When the magazine hit the newsstands, the impact was felt throughout the industry. By the following year, other magazines were now booking black models. Johnson would grace the cover of Vogue three more times and accumulated over 500 other magazine covers in her career and became one of the top earning models of that era.

She would go on to pursue a career as an actress and also champion civil rights and support other models of colour.

But in 2014, she made headlines when she wrote a story for Vanity Fair, detailing a meeting with Bill Cosby where he drugged her. But before passing out, she screamed and fought him off before he put her in a cab and sent her home. She wrote about the incident in her 2015 memoir, The Face That Changed It All. Cosby would countersue her for defamation but would later drop the lawsuit.



The godmother of the diversity movement in fashion is unquestionably Bethann Harrison, the Brooklyn-born model who began her career back in the 1960s.

She was one of the few black models of that era who embraced her Afrocentric looks sporting short close cropped natural hair and dark skin. As she said in a New York Times interview, “I was bohemian and militant in some way.”

But that didn’t stop her from being cast in one of the decade’s most influential fashion shows that helped put black models on the fashion map – the Battle of Versailles in 1973 in Paris.

She started her own modelling agency in the 1980s and represented black models who went on to gain fame such as Veronica Webb and male supermodel, Tyson Beckford.

After retiring, she returned to the fashion industry once again, starting the Diversity Coalition with Iman and Naomi Campbell. She continues to tirelessly work on getting the industry to accept this cause. As she once said in an interview, ” To not accept diversity hurts everyone.”


Back in the late 60s, Cleveland’s agent, Eileen Ford, told her she would not make it as a model because there was not a lot of work for coloured girls.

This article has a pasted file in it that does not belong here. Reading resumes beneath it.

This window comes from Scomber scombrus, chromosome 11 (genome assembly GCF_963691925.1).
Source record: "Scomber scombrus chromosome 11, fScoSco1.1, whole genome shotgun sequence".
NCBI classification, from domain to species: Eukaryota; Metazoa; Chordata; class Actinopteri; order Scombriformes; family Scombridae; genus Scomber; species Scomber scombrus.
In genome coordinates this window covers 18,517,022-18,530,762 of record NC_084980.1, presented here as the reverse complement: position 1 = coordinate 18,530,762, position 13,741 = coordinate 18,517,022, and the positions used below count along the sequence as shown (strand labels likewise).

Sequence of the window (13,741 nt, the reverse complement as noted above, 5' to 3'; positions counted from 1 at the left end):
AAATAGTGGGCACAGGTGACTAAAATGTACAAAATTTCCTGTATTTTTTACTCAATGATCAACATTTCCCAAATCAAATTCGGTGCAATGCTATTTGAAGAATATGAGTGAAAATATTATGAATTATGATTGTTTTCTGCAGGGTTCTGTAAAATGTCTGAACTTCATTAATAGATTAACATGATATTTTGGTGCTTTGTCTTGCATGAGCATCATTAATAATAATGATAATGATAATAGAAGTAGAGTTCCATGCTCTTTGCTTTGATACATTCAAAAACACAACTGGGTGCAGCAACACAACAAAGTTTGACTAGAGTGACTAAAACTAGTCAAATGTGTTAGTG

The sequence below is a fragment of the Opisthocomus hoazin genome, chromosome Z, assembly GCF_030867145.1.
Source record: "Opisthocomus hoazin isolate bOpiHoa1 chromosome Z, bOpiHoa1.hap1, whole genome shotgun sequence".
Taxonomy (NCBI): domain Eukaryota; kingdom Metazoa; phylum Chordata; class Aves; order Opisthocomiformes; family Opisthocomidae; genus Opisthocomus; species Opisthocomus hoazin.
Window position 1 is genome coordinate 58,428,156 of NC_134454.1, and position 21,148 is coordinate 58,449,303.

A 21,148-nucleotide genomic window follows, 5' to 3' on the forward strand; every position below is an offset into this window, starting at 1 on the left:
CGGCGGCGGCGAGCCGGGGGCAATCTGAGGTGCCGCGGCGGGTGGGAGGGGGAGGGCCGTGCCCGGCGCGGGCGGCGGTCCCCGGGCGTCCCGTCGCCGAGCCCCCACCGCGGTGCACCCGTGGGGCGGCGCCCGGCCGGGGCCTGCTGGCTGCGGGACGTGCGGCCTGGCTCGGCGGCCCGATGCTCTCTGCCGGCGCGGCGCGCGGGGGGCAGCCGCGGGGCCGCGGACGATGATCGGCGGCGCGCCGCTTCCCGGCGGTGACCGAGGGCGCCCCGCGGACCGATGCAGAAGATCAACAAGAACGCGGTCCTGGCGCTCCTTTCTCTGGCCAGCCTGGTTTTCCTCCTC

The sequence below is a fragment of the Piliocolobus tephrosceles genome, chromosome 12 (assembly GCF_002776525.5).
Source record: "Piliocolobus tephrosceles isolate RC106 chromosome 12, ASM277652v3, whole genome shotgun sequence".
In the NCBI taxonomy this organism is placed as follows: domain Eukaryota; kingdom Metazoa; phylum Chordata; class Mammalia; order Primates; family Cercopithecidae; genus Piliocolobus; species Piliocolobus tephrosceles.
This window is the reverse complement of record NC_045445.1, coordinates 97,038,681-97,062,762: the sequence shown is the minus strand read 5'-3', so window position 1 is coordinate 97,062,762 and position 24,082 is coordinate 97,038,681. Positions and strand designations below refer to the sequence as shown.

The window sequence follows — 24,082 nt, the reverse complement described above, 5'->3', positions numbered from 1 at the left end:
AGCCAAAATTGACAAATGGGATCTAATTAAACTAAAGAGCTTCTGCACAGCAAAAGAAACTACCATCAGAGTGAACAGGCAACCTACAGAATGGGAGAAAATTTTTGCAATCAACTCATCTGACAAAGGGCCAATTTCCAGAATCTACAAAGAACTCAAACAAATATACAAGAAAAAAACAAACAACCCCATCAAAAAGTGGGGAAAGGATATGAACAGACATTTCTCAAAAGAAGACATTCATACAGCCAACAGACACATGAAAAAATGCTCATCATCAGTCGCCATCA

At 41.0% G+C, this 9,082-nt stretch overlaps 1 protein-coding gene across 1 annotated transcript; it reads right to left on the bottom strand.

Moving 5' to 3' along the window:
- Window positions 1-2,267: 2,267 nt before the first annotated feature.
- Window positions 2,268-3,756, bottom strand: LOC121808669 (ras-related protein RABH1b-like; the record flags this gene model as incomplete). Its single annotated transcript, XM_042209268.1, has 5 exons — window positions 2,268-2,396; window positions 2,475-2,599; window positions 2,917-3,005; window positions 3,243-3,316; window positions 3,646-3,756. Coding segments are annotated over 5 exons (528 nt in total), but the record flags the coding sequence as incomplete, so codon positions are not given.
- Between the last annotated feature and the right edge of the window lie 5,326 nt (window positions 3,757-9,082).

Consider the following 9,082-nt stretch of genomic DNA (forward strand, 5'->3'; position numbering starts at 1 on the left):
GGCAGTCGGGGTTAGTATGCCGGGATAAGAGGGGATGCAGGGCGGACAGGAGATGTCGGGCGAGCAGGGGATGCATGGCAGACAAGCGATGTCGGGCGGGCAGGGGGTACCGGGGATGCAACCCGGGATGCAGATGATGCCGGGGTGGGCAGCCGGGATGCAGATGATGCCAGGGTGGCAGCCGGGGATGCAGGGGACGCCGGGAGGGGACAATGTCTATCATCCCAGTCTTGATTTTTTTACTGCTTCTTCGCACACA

But Cleveland would go on to be a prolific model becoming a queen of the catwalk, strutting for numerous designers including Valentino, Yves Saint Laurent and Karl Lagerfeld. She was renowned for her distinctive strut, bringing a sense of drama, personality and theatrics as she walked down a runway. She treated every show like a performance piece.

The Vogue editor Andre Leon Talley, once referred to her as the ‘Josephine Baker of the international runways.” No wonder she was one of the chosen black models to walk the infamous Battle of Versailles fashion show in Paris in 1973.

As a mixed race model in New York (her father was Swedish) she faced a double-edged kind of racism, she wrote in her 2016 memoir, Walking With Muses. She wrote how was turned down for jobs because she was either considered black or not black enough.

She credits her move to Paris in the early 1970s, where the industry was more accepting, to help get her career to take off. During those heady times, she became friends with Karl Lagerfeld, posed for Salvador Dali and dated Mick Jagger on-and-off.

Cleveland has since moved back to the US and at age 67, occasionally models. Her daughter Anna Cleveland follows in her footsteps as a model and sometimes both mother and daughter are booked to work together.


The story of how Iman was discovered was one concocted with mythic proportions. An adventure-loving photographer, Peter Beard, had declared he had discovered an exotic beauty who didn’t speak English in the wilds of Africa and was bringing her to America.

While that story piqued the interest of the press and the fashion industry, the truth was that Iman, the daughter of a diplomat and a gynaecologist, spoke several languages and was a student at Nairobi University when Beard saw her on the street and begged her to allow him to take a few photos of her. He sent the pictures to the Wilhelmina Agency in New York and they invited her to come to the Big Apple to be a model.

When she arrived in New York in 1976, she became an instant star. Vogue booked her immediately and Newsweek ran a story a week after her arrival, stating she was the hottest model. Obviously, Beard’s wild tale worked. But the Somalian-born model’s arrival on the fashion scene was pivotal as she helped broaden the parameters of beauty.

Iman’s meteoric success also included being a cross-over modelling star – she was booked for both print work and runway shows. She became a muse for several designers including Donna Karan, Halston and Yves Saint Laurent, who referred to her as his ‘ideal woman.’

After 14 years of being an in-demand model, she left the runways and became a beauty mogul, launching an eponymous cosmetics line with an extensive range of colours for ethnic women.

She also became a human rights activist and was married for 24 years to the late David Bowie. After his death, Iman, now 63, leads a private life in New York with their daughter.